Having just gotten a turntable has reminded me of my youth and how much I depended on a record player. My parents, who wanted me to learn music, had me played the trombone during elementary school, but it was something that I really didn’t care about. I hated all the practicing I had to do every night. However in about 1962, I developed an intense interest in Folk music, and really wanted to learn how to play the banjo, so I saved my money from my lawn mowing and tomato-picking jobs I had and ordered a banjo from the Sears catalogue.
When it arrived I bought a book of banjo chords and a folk song book that showed what chords to play. After learning the chords and messing around with it, realized that the banjo I had purchased was a 4-string tenor banjo and not a 5-string banjo, that I loved hearing so much in Folk Music. I hadn’t realized that there were two types of banjos.
I found an ad in the back of a Folk Music magazine for 5-string banjo necks (extra long, Pete Seeger style). I bought one and convert my tenor banjo to a 5-string. I practiced and learned enough to play the banjo in a folk group some friends and I formed in high school.
I spent most of my playing and alone in my room and I soon realized that a banjo by itself wasn’t very satisfying. I figured a guitar was much more versatile than a banjo, better suited and satisfying when playing by myself, so I bought a guitar and started to teach myself how to play it. I was never able to take any music lessons. I was motivated enough just to make myself figure things out.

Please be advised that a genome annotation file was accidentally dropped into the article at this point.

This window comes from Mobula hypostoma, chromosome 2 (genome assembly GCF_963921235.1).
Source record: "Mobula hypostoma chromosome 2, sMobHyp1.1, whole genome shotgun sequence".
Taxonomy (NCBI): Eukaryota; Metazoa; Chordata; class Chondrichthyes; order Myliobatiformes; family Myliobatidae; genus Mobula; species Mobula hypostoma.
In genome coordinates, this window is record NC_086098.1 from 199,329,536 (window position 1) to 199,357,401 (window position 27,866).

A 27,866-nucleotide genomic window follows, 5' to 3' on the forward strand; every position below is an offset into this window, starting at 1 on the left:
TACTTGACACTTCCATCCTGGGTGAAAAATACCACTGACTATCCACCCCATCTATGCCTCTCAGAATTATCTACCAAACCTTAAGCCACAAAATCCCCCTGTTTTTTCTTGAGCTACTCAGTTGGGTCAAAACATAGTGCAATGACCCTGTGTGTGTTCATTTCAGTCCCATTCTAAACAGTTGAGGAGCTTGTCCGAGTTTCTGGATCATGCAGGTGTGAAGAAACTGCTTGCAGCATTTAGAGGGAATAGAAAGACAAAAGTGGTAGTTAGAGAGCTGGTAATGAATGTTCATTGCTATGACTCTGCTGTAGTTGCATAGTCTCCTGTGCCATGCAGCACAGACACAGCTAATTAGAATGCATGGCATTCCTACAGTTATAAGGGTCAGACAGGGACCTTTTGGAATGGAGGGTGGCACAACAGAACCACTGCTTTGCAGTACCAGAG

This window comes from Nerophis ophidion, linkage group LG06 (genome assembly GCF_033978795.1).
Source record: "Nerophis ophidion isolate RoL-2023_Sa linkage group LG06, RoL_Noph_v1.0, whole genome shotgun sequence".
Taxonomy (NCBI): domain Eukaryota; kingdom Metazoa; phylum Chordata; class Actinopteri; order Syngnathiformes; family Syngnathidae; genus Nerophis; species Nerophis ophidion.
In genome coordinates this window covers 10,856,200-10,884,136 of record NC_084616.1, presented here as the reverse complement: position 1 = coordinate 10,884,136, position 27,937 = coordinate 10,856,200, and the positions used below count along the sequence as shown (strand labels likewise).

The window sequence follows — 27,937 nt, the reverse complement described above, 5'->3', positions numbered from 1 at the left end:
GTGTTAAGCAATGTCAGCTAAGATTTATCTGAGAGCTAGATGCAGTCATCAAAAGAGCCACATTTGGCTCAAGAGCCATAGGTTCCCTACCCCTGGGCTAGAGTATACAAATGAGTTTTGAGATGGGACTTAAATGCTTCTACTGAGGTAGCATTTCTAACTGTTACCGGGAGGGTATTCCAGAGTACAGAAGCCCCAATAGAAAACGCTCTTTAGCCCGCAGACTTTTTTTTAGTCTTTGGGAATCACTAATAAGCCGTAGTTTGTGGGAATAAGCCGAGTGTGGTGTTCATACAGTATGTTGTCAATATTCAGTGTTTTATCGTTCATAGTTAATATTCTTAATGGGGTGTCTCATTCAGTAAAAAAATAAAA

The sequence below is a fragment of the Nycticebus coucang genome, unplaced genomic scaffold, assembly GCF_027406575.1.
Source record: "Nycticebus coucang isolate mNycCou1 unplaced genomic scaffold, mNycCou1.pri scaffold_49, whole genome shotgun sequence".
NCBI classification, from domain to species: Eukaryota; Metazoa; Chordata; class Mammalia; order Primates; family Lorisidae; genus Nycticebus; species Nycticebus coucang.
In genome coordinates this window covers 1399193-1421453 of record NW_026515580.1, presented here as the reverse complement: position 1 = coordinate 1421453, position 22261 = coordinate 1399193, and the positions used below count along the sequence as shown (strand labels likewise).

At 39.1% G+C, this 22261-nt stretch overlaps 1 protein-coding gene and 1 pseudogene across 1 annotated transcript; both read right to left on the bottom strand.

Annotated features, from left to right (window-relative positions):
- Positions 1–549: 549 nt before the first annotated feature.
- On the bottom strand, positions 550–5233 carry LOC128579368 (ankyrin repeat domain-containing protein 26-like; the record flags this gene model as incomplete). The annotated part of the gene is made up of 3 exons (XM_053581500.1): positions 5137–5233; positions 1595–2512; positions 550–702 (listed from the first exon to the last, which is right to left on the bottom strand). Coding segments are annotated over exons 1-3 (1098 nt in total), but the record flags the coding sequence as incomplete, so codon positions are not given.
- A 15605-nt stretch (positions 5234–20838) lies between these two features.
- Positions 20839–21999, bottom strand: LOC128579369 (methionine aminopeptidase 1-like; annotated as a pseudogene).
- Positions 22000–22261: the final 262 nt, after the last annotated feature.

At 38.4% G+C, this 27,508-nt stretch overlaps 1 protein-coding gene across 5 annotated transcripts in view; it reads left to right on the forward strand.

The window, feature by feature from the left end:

I taught myself both banjo and guitar by buying books that showed the chords and a songbook that showed what chords to play when. I played by ear, not reading the music. Hours and hours were spent alone in my room messing around and practicing on the banjo, then later, guitar. Every time I saw someone play a guitar on TV or in person, I watched very carefully what they were doing, then tried to do the same thing with my guitar.
If I wanted to learn a song I liked, but didn’t have a book for to show me the chords or lyrics, I had to play the song on the record player, over and over. I would figure out which key the song was in, which made knowing what chords to play, easier. To learn fancy picking, I would put an album on and play the song at half speed, ie. if it was a 33 rpm record, I would play the song at 16 rpm, thus slowing the picking down so I could better figure out what was being done.
Getting the lyrics to a song meant listening to the song over and over on the record player; writing down a few lines, listening to it again, writing more lines down, repeating the process until I got all of the lyrics to a song. It was all very time consuming. The earlier music books showing songs I liked, were a rip-off. They would show the songs using very difficult chords, and I would have to transpose the chords into easier chords (the chords that the artists actually used.) Later books that were published did show the actual chords as well as lyrics to a song, but they were very expensive, but made learning a song was a whole lot easier and quicker.
These days things are a piece of cake: All one has to do is do a search on the internet (name of song, chords) then the song pops up with lyrics and chords. Also videos abound, showing how to play the song and the fancy bits. It is all so much easier than what I had to go through.
View my paintings at: davidmarchant2.ca